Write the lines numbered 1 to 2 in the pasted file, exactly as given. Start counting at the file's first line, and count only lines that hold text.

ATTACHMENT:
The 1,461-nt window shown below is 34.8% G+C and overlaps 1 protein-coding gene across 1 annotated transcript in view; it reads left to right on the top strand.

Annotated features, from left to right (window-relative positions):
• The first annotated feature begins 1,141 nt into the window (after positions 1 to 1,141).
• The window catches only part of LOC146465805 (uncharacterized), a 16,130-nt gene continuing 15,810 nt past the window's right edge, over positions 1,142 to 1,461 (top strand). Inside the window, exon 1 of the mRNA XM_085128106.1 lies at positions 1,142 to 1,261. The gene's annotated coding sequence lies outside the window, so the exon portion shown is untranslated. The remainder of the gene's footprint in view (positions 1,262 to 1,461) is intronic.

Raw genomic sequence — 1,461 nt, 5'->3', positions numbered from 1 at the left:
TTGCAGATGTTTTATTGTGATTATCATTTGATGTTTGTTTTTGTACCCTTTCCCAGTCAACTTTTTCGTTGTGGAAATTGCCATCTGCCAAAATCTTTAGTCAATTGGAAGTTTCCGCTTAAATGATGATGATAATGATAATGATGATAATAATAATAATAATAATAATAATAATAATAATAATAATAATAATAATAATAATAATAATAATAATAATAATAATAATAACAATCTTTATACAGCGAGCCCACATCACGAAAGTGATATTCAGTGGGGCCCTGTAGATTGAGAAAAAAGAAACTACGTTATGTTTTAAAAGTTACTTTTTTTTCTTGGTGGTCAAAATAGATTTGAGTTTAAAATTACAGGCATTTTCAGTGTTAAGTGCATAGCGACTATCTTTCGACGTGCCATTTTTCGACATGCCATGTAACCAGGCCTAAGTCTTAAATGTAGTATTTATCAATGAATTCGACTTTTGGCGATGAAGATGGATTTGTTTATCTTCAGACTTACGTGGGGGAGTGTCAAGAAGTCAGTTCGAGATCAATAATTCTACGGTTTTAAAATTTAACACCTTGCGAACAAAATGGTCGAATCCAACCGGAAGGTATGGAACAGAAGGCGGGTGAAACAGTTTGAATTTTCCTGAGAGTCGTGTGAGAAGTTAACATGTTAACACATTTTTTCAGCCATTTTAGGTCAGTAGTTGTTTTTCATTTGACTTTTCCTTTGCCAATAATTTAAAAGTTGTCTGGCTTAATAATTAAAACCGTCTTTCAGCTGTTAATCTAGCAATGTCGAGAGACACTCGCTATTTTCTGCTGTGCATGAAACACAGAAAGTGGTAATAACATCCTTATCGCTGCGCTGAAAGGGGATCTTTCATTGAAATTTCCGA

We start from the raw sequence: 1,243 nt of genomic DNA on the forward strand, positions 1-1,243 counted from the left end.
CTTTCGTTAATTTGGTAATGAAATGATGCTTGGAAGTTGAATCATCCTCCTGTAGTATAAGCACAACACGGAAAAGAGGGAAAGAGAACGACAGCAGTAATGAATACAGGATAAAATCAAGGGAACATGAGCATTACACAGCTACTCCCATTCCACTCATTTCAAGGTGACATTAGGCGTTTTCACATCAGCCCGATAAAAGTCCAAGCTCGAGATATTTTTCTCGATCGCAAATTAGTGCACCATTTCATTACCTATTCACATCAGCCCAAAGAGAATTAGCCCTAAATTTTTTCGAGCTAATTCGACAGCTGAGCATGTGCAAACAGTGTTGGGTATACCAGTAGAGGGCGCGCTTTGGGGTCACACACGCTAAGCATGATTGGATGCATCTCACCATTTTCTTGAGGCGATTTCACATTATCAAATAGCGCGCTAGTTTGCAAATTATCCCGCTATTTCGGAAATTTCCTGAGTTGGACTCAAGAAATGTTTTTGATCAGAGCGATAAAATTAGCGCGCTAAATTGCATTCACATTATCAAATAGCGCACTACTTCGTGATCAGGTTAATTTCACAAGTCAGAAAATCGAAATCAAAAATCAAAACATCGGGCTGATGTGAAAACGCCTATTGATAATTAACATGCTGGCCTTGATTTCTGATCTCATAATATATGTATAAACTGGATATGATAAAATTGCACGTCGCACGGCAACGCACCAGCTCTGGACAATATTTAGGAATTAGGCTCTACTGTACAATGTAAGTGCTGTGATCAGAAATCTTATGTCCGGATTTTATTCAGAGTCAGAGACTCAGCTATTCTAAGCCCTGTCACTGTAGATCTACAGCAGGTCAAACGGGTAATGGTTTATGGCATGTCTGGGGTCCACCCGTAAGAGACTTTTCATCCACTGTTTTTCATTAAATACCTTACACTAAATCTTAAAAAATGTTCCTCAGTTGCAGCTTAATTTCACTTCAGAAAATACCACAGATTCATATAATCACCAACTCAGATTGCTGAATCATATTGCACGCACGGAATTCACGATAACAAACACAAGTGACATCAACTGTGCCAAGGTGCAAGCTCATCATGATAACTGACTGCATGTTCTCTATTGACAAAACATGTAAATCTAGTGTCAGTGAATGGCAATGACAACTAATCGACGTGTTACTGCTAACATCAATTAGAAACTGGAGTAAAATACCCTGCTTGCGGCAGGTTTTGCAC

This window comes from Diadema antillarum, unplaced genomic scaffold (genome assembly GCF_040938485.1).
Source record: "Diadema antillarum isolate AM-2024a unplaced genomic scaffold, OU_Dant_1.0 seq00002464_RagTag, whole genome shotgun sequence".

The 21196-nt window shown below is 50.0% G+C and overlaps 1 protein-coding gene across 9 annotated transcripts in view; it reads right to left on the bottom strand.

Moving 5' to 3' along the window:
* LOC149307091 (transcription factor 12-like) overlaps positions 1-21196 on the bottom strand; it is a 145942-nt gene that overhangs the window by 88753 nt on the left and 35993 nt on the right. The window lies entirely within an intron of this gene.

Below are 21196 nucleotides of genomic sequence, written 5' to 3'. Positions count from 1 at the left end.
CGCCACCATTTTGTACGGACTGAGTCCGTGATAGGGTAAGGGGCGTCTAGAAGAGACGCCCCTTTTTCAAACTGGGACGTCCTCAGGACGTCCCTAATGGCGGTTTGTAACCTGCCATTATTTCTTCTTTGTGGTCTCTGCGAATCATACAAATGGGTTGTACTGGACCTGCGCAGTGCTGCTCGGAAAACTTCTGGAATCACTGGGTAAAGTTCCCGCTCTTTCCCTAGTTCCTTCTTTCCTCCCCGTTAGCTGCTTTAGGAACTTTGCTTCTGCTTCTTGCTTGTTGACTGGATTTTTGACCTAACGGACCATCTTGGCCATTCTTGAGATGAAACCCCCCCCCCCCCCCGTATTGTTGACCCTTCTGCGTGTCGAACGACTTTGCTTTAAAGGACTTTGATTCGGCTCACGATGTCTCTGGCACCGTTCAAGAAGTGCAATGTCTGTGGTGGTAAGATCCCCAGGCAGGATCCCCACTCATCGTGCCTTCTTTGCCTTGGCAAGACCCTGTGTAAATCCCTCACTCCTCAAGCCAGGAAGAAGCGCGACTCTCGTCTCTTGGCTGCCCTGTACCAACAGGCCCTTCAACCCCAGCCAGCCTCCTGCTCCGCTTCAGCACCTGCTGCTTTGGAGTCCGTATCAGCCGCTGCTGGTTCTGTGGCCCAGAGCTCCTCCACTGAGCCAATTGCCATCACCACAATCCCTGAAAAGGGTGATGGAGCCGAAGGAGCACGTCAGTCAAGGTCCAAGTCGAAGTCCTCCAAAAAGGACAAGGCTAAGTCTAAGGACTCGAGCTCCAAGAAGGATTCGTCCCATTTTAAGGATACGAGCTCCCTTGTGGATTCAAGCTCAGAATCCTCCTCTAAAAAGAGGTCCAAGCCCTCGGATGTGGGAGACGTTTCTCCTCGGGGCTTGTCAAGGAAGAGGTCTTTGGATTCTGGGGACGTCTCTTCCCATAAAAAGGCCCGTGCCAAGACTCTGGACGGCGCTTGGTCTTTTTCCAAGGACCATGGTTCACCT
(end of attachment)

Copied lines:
The 1,461-nt window shown below is 34.8% G+C and overlaps 1 protein-coding gene across 1 annotated transcript in view; it reads left to right on the top strand.

Annotated features, from left to right (window-relative positions):